As I read through Kasey’s book, I was continually hit with the notion of Google Keep. In my blog about Ryan Sheehy‘s book Be The One, I mention my desire to use Google Keep to keep myself organized with a checklist. I believe Google Keep is a hidden gem in the Google Suite and I want to uncover that gem for my students and teachers. This is the perfect way for my students to keep a planner, and a way for teachers to stay organized and allow students to create their own learning goals. This tool is constantly showing up in my readings, as well as in professional development and I’m feeling more and more certain that this is a tool I’d like to present to our district’s Digital Learning Leaders in October.

Kasey speaks to using Google Keep, Diigo, and Pinterest as ways to curate resources through digital bookmarking. Curation is so important for both teachers and students. I have used Google Classroom to curate resources for my students, and am thinking Google Keep is a great outlet for curating makerspace playlists, as well as available Virtual Reality content, for my teachers.

I love to learn completely new things! Sometimes I feel as though I’ve reached that point where there’s not a whole lot that impresses me or excites me with technology, as I have used or seen a tool used in multiple ways. The past few years I have attended conferences, I’ve had a lot of “me too” moments. I have been exposed to 360-videos and own the Ricoh Theta S. (We used it in our search for a new home and it helped us pick a home because we had the ability to take a virtual tour of the home. They all run together after seeing 5 or 6 of them in a short period of time.) I started my first makerspace 5 years ago and have been doing high-end virtual reality with the htc Vive for the past 3 years. My school is 1:1 Chromebooks (has been for over 5 years) and has a successful and often used Bring Your Own Device policy. We’ve had 3d printers for at least 4 years. My students have grown up with MinecraftEDU in their media center and we use game-based learning in many of my classes. Gamification is the foundation of EPIC Academy, a teacher professional development model created by my friend and mentor, Lucas Gillispie.

I don’t say all of this to sound pompous or arrogant. It’s just to say that when I hear about something I was unaware of, I get really pumped! This is one reason I loved Kasey Bell‘s Shake Up Learning so much! There are several things I learned about in this book that I’d never heard of, or with which I had limited interactions. One of those things was Google Alerts. I immediately went to set one up for my name, this blog, and #DBC50Summer. I was blown away by the customization and ability to find information about these. I even found a quote from a local newspaper that I was unaware was listed. I can’t believe this service is out there for free! Go check out alerts.google.com!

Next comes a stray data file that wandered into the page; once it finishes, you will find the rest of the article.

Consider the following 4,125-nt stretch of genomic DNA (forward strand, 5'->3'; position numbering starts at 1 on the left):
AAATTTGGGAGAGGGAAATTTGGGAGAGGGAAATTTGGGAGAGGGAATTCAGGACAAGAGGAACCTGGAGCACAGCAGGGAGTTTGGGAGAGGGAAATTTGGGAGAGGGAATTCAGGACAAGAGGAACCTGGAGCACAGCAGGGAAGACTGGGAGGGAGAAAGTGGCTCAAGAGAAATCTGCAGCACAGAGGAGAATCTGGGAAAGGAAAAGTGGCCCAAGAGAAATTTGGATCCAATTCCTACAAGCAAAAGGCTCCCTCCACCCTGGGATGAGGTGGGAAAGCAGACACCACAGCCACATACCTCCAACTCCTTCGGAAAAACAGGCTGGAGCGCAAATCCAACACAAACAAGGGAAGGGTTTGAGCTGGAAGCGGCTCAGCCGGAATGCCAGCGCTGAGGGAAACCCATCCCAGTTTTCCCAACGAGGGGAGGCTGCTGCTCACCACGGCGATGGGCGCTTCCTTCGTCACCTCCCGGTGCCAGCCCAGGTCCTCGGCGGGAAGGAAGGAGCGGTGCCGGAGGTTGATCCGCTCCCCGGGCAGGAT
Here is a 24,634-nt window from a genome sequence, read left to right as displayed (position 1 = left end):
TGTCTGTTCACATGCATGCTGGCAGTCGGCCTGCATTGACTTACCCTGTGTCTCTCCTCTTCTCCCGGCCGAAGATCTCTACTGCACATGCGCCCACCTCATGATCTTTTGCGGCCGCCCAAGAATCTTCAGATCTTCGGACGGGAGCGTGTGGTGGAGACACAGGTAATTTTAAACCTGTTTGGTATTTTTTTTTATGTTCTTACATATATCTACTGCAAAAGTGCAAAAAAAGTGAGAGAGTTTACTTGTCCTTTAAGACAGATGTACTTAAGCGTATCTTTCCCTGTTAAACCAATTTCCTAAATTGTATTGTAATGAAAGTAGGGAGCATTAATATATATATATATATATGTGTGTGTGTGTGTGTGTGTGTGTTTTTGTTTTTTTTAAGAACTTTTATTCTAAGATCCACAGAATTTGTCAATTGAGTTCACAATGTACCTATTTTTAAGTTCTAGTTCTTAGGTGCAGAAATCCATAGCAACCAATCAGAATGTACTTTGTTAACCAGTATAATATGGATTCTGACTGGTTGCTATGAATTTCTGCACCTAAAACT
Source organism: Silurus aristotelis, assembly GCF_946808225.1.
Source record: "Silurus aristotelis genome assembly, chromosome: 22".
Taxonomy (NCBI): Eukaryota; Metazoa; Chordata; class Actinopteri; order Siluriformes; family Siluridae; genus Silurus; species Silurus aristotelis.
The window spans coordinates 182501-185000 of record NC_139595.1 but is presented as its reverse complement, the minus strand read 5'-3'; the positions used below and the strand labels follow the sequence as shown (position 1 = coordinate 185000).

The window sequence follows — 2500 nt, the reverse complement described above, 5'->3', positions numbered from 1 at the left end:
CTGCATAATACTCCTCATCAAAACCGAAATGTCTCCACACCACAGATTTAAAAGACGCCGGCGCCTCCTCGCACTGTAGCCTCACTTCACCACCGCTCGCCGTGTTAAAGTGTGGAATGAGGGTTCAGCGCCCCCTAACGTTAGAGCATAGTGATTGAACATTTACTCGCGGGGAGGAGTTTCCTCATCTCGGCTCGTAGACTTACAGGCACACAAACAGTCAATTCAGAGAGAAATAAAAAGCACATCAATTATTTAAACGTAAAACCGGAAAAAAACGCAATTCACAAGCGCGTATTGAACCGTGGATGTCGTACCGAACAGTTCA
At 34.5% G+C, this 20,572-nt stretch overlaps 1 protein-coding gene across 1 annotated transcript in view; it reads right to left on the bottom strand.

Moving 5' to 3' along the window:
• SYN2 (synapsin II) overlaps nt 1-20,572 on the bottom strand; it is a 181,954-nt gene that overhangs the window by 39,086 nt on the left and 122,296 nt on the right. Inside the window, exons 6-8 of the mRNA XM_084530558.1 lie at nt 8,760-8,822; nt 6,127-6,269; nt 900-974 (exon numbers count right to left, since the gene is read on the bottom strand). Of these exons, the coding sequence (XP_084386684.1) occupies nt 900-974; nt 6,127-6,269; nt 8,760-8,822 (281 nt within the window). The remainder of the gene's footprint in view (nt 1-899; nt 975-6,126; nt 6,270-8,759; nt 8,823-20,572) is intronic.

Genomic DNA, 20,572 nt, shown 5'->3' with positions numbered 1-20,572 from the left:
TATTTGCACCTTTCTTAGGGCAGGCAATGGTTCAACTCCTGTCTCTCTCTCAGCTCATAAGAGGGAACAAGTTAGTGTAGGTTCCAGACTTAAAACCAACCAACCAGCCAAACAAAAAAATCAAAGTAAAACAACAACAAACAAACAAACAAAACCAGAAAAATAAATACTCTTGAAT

There are so many practical applications from this book! Choosing one implementation from this book was so difficult because there are oodles and oodles (yes, real words, promise) of reproducible information shared in the pages. I like the idea of choice menus, and I love that Kasey gives multiple examples for various audiences! I like the Dynamic Learning Experiences lesson plans, and I love that Kasey pulls in some spectacular educators to share their own DLE at the end of the book, as well as giving us space to write our own. I like that Kasey implements the ISTE standards and P21.org skills of the Four Cs, and I LOVE that she puts it into an easy-to-understand graphic that brings DLE to the forefront of planning.

My implementation plan comes from the idea that we should be teaching our students and teachers how to fish, not bringing them the fish daily. As an instructional coach, my ultimate goal is to work myself out of a job. I want my learners (whether they are students or teachers) to be able to sustain their own search for knowledge. In an effort to model this, I am going to take the Google Certified Teacher exams this year. I will definitely take (and expect to pass) the Level 1 exam, and would like to carve out the time to take the Level 2. Between this and creating collaborative Google Keep notes for curation among teachers, I’m hoping to begin taking the first steps to empower my teachers to find their own answers. If they are empowered to find their own answers, they will, in turn, empower students to find their own answers.

I very much enjoyed Shake Up Learning and really appreciate the message Kasey shares with educators in her book. Letting go of fear and control is necessary in creating an environment where students feel more comfortable taking risks and failing forward. I would recommend this book to any teacher and administrator who is eager to move from the way it has always been to the way it should be. I’d also recommend this book to the exact opposite audience in hopes that Kasey’s words might be the nudge needed to begin the transformation in their own classroom.

Kasey practices what she preaches by making resources available outside of her book. For more on Shake Up Learning, check out the hashtag #ShakeUpLearning and her website here. There’s no better time to start than now as she is hosting a Book Study beginning on September 27! More information can be found here. The Google Teacher Tribe podcast is a must-listen as Kasey and Matt Miller (author of Ditch that Textbook and co-author of Ditch That Homework) begin season 3 on Monday, September 17! The flipgrid is available here. Thanks to my pal, Andrea Paulakovich, for allowing me to co-pilot this incredible idea of hers to have a global collaboration space for each DBC, Inc book! I also have to say as a southerner, that these shirts are amazing! I will be ordering one as soon as I click publish here! She also shares a companion resource website within the pages of her book, but you’ve got to get the book for that! You won’t be getting it from me! Go grab your copy of the book now so you can start your journey in moving from static lessons to dynamic learning experiences!